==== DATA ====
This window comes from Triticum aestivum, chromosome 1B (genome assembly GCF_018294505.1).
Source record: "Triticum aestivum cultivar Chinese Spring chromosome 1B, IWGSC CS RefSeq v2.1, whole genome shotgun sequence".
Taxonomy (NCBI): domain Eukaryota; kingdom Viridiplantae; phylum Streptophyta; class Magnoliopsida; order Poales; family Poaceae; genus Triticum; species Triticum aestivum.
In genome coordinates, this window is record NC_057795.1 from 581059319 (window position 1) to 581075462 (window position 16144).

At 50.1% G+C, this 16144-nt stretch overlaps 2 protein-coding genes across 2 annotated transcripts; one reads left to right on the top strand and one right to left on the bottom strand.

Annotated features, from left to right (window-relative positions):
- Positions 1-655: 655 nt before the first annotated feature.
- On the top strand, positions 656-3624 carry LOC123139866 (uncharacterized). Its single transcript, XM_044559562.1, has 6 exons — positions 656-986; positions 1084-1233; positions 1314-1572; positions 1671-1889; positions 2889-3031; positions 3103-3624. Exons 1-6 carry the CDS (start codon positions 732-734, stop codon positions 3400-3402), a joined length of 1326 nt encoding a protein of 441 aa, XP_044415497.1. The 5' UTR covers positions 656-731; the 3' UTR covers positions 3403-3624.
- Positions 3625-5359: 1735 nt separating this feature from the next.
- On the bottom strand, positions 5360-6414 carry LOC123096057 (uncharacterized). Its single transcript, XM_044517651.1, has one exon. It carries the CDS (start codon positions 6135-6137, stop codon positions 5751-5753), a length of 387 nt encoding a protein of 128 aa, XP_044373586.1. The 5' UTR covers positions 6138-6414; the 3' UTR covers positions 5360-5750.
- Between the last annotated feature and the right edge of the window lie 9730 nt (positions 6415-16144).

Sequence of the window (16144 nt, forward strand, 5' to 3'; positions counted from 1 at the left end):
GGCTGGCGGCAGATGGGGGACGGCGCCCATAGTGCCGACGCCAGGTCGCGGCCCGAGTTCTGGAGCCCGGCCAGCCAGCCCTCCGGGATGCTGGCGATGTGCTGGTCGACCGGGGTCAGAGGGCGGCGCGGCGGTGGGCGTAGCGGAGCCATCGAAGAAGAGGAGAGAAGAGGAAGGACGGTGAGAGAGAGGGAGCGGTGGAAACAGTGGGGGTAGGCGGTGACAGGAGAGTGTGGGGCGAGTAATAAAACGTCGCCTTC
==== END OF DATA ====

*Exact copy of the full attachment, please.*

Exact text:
This window comes from Triticum aestivum, chromosome 1B (genome assembly GCF_018294505.1).
Source record: "Triticum aestivum cultivar Chinese Spring chromosome 1B, IWGSC CS RefSeq v2.1, whole genome shotgun sequence".
Taxonomy (NCBI): domain Eukaryota; kingdom Viridiplantae; phylum Streptophyta; class Magnoliopsida; order Poales; family Poaceae; genus Triticum; species Triticum aestivum.
In genome coordinates, this window is record NC_057795.1 from 581059319 (window position 1) to 581075462 (window position 16144).

At 50.1% G+C, this 16144-nt stretch overlaps 2 protein-coding genes across 2 annotated transcripts; one reads left to right on the top strand and one right to left on the bottom strand.

Annotated features, from left to right (window-relative positions):
- Positions 1-655: 655 nt before the first annotated feature.
- On the top strand, positions 656-3624 carry LOC123139866 (uncharacterized). Its single transcript, XM_044559562.1, has 6 exons — positions 656-986; positions 1084-1233; positions 1314-1572; positions 1671-1889; positions 2889-3031; positions 3103-3624. Exons 1-6 carry the CDS (start codon positions 732-734, stop codon positions 3400-3402), a joined length of 1326 nt encoding a protein of 441 aa, XP_044415497.1. The 5' UTR covers positions 656-731; the 3' UTR covers positions 3403-3624.
- Positions 3625-5359: 1735 nt separating this feature from the next.
- On the bottom strand, positions 5360-6414 carry LOC123096057 (uncharacterized). Its single transcript, XM_044517651.1, has one exon. It carries the CDS (start codon positions 6135-6137, stop codon positions 5751-5753), a length of 387 nt encoding a protein of 128 aa, XP_044373586.1. The 5' UTR covers positions 6138-6414; the 3' UTR covers positions 5360-5750.
- Between the last annotated feature and the right edge of the window lie 9730 nt (positions 6415-16144).

Sequence of the window (16144 nt, forward strand, 5' to 3'; positions counted from 1 at the left end):
GGCTGGCGGCAGATGGGGGACGGCGCCCATAGTGCCGACGCCAGGTCGCGGCCCGAGTTCTGGAGCCCGGCCAGCCAGCCCTCCGGGATGCTGGCGATGTGCTGGTCGACCGGGGTCAGAGGGCGGCGCGGCGGTGGGCGTAGCGGAGCCATCGAAGAAGAGGAGAGAAGAGGAAGGACGGTGAGAGAGAGGGAGCGGTGGAAACAGTGGGGGTAGGCGGTGACAGGAGAGTGTGGGGCGAGTAATAAAACGTCGCCTTC